Amid downside risks, bank economists forecast economic soft landing

With the Fed taking action to raise rates and choke off inflation, the nation’s top economists forecast that economic growth will slow to 1.6% this year and 1.5% in 2023, before rising to 2% in 2024, according to ABA’s Economic Advisory Committee. The committee—which is made up of 12 chief economists from some of the largest banks in North America—said it expects that the unemployment rate will decline to hold steady at 3.4% by the end of the year and into 2023. But while the committee’s baseline forecast avoids a recession, the EAC projected a 40% chance of recession in 2023, with the balance of risks to the downside.

“Unemployment remains low and job gains are expected to continue,” said EAC Chair Richard DeKaser, who is chief corporate economist at Wells Fargo. “Moreover, 2019, 2020 and 2021 were the highest three years on record for gains in inflation-adjusted wealth per household, which will provide a strong tailwind for the consumer economy.”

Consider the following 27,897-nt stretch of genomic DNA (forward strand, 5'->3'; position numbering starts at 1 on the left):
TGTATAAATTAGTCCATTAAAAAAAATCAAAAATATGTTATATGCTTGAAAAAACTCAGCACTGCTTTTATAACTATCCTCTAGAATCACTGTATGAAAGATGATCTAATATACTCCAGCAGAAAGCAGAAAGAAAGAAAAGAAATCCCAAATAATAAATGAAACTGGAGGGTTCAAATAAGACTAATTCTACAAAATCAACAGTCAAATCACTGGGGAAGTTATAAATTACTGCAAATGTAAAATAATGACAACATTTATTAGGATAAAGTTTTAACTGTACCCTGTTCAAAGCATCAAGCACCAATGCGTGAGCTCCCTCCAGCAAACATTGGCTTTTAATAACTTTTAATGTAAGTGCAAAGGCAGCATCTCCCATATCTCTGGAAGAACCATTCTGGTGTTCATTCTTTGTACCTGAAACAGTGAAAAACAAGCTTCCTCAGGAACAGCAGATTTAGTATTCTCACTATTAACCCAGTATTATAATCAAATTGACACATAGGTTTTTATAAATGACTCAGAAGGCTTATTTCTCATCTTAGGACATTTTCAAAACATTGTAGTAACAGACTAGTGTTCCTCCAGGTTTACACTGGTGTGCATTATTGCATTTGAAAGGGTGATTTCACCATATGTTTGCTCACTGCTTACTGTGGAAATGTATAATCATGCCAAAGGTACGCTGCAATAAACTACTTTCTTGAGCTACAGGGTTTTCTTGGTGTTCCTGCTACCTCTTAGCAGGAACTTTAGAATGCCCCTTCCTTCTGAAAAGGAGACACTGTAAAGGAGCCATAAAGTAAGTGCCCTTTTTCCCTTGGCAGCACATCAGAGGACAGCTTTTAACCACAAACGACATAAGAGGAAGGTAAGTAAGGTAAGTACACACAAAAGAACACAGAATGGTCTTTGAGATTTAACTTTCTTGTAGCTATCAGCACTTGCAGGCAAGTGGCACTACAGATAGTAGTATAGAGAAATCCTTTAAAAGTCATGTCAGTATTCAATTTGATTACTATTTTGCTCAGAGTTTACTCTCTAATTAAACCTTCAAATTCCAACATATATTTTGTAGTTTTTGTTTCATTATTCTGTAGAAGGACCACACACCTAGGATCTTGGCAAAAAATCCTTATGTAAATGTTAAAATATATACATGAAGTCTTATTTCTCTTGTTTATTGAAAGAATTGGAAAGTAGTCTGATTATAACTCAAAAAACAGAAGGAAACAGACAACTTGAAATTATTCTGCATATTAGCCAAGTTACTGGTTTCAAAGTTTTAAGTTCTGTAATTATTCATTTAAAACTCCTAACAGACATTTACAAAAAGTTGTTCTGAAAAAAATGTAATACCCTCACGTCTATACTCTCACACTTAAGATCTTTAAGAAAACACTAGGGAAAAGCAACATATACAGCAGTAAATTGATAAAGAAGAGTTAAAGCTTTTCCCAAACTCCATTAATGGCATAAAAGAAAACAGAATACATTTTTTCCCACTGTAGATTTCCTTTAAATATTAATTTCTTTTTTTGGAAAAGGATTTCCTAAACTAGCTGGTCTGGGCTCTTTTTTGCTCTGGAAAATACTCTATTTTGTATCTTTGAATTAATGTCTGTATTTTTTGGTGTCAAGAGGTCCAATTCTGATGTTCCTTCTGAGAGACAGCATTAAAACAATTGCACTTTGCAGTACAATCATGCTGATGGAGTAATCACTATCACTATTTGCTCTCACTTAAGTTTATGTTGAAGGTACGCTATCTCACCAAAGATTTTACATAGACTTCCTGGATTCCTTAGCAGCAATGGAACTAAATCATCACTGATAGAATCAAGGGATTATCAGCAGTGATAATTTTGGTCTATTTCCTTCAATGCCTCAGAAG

The committee forecast that resolution of supply chain issues and rate management by the Fed should allow for consumer price inflation to slow from 6.3% this year to 2.4% in 2023 and 2.2% in 2024, close to the Fed’s 2% target. The committee also expects the fed funds rate to reach 2.75% by the end of the year. “It looks like the Federal Reserve will successfully bring inflation down to more tolerable levels in the foreseeable future,” said DeKaser. “However, there are substantial risks to this outlook.”

The 30-year mortgage rate is expected to top out at 5.33% in the third quarter of 2023, according to the EAC forecast, which would in turn cool house price appreciation, with house price growth rates dropping out of double digits later this year and falling to 2.8% by the end of 2023.

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